Tate Britain to hand out 10 Turner bursaries instead of overall prize
James Pickford in London
The Turner Prize, the UK’s best known contemporary art prize, has been shelved as a result of the coronavirus crisis.
Tate Britain, which organises the prize, will instead award 10 artists “Turner bursaries” of £10,000 each, as a way of supporting artists whose livelihoods have been threatened by the tight restrictions imposed under lockdown.
Under normal circumstances, four artists would be nominated in May and an exhibition of their work unveiled in September, but the organisers said the practicalities of putting on the annual show was “impossible in the current circumstances”.
“Gallery closures and social distancing measures are vitally important, but they are also causing huge disruption to the lives and livelihoods of artists,” said Alex Farquharson, director of Tate Britain and chair of the Turner Prize jury. “JMW Turner, who once planned to leave his fortune to support artists in their hour of need, would approve of our decision.”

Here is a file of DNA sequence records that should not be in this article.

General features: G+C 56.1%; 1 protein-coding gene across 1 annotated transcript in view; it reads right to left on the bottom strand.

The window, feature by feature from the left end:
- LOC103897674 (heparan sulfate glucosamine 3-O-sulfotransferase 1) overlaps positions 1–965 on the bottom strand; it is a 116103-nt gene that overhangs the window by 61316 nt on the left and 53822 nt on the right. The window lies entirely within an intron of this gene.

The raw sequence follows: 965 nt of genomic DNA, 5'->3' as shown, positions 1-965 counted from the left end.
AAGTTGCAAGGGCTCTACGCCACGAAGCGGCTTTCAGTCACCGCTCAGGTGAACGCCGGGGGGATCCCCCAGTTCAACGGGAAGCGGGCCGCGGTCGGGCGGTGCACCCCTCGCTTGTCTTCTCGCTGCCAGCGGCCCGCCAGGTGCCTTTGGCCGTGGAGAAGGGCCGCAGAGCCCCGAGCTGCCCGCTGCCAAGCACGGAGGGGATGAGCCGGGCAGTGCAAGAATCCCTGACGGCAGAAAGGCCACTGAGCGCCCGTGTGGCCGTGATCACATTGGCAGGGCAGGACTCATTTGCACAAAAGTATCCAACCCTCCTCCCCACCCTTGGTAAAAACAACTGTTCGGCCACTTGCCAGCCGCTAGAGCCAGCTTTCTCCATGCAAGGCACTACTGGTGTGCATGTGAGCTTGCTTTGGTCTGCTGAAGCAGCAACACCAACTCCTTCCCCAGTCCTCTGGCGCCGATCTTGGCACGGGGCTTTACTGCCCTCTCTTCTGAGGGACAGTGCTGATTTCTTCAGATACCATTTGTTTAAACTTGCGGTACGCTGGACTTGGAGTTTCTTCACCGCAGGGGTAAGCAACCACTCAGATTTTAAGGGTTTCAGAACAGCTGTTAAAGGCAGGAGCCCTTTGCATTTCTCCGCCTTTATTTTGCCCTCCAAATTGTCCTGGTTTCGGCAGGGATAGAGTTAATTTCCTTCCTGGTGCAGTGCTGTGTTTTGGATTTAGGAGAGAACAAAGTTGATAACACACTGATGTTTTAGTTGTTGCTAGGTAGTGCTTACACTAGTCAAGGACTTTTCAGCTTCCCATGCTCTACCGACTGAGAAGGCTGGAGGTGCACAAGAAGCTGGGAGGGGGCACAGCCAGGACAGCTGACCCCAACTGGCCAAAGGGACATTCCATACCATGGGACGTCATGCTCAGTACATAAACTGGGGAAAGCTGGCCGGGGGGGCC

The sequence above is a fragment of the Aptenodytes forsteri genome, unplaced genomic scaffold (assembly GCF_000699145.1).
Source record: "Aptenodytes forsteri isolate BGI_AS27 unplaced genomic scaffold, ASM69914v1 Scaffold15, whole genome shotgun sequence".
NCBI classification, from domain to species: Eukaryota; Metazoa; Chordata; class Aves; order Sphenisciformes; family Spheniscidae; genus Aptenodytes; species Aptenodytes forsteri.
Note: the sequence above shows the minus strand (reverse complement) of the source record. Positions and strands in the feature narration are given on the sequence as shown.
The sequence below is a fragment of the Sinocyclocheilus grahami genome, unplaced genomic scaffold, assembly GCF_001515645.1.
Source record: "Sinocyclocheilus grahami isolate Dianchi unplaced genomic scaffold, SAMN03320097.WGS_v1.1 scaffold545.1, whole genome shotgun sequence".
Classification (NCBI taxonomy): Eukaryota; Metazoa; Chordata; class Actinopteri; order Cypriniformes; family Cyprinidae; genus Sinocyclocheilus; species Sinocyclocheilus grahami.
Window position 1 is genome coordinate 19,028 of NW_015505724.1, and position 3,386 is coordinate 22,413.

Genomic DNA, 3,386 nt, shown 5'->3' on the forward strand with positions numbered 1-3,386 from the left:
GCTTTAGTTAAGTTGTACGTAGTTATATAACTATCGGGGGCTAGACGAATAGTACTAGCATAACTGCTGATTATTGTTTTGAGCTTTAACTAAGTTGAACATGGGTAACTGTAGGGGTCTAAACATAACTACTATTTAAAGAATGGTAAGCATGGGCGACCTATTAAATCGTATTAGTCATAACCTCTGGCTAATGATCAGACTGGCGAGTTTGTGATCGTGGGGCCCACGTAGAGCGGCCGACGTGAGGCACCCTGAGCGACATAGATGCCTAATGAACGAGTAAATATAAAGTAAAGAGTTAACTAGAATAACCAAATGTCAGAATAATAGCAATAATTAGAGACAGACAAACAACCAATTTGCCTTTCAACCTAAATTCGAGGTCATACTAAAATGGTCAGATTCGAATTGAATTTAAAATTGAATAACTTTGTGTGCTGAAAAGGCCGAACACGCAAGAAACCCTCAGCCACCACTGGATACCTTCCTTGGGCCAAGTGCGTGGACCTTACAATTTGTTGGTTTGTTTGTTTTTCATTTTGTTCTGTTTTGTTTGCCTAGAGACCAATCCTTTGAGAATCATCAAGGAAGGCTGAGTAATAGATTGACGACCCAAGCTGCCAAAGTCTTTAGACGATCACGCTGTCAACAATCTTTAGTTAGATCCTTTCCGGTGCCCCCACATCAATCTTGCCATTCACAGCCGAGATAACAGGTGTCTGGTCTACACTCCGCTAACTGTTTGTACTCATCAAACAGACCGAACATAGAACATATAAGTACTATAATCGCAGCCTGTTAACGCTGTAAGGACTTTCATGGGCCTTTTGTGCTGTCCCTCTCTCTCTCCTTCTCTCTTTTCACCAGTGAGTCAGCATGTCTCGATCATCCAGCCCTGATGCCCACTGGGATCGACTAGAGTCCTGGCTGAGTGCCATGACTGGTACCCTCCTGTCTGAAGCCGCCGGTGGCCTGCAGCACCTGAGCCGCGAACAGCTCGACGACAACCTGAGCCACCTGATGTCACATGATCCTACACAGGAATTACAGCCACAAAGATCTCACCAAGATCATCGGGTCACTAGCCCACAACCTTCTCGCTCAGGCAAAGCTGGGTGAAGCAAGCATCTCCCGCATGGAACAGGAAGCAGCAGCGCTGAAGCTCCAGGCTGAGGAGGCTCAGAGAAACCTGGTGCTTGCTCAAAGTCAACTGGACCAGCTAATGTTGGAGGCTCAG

The award has taken place every year since 1984 – except for 1990, ahead of its relaunch in 1991 as a contemporary art prize with a focus on emerging artists.
The 10 artists to be awarded bursaries will be selected by the Turner judges at the end of June. The £100,000 money for the awards has come from “a group of Tate’s supporters”, the organisers said.
The closure of private galleries and public exhibition spaces has greatly affected the ability of artists to market their work, though online sales have continued to take place during the lockdown.
It is not the first disruption to the prize in recent years. The most recent award in December 2019 was given to all four nominees at their request, asking not to be “pitted against one another” at a time of political crisis in the UK.